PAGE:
At a time when Canada Post has seen a 17-per-cent drop in mail volumes over the past five years, the union is seeking wage increases. The postal workers have been acting against their own interests by holding rotating strikes.
The drop in mail business is attributable to the increase in online banking, text messaging and Facebook. Today, consumers e-mail money, pay bills by telephone or electronically, chat and write to friends instantly - without the fuss of stamps, envelopes and long waits.
Many find mail in paper form to be quaint; it no longer plays a central role in society. The strike will only accelerate that trend by making online converts of those who have hitherto been reluctant. More of the public will discover the faster, less costly alternatives.
Those that will suffer the most include businesses and charities. Covenant House, an organization in Toronto that provides shelter for children, says a lack of mail could spell a $500,000 loss in June. In the same city, the Yonge Street Mission could lose about $56,000 a week without mail service, forcing them to cut down on services.
A mail market in decline should hardly encourage workers to strike. The Canadian Union of Postal Workers are seeking safety enhancements to the workplace, plus wage increases of 3.3 per cent in the first year and 2.75 per cent in each of the next three years. Canada Post has offered 1.9 per cent increases in each of the first three years and two per cent in the final year.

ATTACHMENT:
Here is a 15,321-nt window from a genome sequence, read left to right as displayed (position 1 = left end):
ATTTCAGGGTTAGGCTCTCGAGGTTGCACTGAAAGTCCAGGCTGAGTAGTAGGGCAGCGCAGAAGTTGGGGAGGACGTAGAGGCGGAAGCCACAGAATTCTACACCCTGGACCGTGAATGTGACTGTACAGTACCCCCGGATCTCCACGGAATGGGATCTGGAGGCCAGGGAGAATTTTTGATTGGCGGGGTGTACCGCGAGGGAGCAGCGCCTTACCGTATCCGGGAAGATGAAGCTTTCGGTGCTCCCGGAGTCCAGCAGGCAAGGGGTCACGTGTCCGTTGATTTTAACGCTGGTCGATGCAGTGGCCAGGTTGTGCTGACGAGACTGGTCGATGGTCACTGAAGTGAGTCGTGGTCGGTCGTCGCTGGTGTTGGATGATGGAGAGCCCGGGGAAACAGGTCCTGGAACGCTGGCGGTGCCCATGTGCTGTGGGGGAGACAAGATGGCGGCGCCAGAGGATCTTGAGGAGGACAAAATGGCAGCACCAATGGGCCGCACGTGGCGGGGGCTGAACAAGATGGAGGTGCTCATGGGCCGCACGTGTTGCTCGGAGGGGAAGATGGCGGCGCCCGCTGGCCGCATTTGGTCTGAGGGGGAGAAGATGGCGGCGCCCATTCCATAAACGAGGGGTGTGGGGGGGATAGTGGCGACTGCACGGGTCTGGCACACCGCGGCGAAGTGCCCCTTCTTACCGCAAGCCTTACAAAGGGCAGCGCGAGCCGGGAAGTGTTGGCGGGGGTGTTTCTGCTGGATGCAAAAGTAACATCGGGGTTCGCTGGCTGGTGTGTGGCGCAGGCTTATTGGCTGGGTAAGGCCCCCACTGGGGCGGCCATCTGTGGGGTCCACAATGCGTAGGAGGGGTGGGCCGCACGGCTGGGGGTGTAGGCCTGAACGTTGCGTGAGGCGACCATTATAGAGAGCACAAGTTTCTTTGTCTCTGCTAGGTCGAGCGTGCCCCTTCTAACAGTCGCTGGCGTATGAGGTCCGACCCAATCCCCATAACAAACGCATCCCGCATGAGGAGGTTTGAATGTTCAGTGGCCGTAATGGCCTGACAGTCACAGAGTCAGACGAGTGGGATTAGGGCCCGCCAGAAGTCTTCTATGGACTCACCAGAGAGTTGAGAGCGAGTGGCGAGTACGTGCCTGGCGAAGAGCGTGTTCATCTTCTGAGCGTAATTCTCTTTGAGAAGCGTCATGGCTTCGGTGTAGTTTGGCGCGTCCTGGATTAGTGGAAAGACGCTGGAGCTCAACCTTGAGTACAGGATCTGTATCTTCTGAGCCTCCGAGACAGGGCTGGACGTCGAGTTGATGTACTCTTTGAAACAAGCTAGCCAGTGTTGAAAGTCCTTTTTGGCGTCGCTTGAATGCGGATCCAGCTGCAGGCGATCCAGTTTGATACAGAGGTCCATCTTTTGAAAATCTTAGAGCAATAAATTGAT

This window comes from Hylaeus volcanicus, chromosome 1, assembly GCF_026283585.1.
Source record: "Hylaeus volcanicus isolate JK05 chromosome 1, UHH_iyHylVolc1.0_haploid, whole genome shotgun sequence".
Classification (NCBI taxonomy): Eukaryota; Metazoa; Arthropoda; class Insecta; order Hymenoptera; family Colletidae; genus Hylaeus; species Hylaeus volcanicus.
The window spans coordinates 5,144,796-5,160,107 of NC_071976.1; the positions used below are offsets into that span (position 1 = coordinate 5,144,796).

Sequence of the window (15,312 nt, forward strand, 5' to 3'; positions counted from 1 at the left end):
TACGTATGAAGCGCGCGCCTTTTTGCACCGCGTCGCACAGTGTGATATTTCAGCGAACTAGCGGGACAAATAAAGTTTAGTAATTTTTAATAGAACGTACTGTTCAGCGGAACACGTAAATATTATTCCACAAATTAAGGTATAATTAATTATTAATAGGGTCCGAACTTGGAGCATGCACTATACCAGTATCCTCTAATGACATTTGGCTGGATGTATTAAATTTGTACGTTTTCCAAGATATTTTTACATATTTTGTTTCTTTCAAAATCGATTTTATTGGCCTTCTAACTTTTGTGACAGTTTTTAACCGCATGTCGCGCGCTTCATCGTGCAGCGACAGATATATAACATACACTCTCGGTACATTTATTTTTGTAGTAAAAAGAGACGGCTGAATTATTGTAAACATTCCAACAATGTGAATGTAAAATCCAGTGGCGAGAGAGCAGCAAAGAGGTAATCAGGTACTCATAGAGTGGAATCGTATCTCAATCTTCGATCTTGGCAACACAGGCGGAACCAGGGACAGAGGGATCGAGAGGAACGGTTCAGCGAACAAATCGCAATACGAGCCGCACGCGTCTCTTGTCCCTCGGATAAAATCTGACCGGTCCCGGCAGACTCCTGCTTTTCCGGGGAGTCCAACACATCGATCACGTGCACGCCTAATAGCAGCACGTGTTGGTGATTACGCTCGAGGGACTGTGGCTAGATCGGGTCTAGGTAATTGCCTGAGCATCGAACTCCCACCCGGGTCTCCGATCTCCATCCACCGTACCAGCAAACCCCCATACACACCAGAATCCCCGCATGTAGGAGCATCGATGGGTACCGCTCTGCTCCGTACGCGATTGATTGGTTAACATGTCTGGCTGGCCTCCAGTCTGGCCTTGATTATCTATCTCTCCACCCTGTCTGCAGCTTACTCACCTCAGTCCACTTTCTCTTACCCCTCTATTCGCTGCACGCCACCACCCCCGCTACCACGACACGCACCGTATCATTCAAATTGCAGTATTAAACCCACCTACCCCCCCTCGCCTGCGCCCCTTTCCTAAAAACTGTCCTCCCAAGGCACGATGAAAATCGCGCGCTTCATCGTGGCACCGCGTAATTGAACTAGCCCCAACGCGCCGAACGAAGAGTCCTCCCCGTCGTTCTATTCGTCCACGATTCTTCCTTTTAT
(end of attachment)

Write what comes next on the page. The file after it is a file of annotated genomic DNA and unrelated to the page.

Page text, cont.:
Canada Post has offered pay increases that would lead to a top rate of $26 hour and has called the union "out of touch" with the challenges the Crown Corporation faces. Union demands, it says, would total about $1.5-billion over four years.
During the last strike, in 1997, the Internet was new and Canada Post delivered 11 billion pieces of mail to 15 million residential and business addresses. CDs and DVDs were a major portion of its shipments, and people still read catalogues. The workers had to be legislated back to work.
Today, we have smartphones, computers, iTunes and Netflix. Catalogues go straight into the recycling bin. An increasing number of Canadians will find the mail service is one they can live without. And with that, postal workers may be signing, sealing and delivering their own fate.
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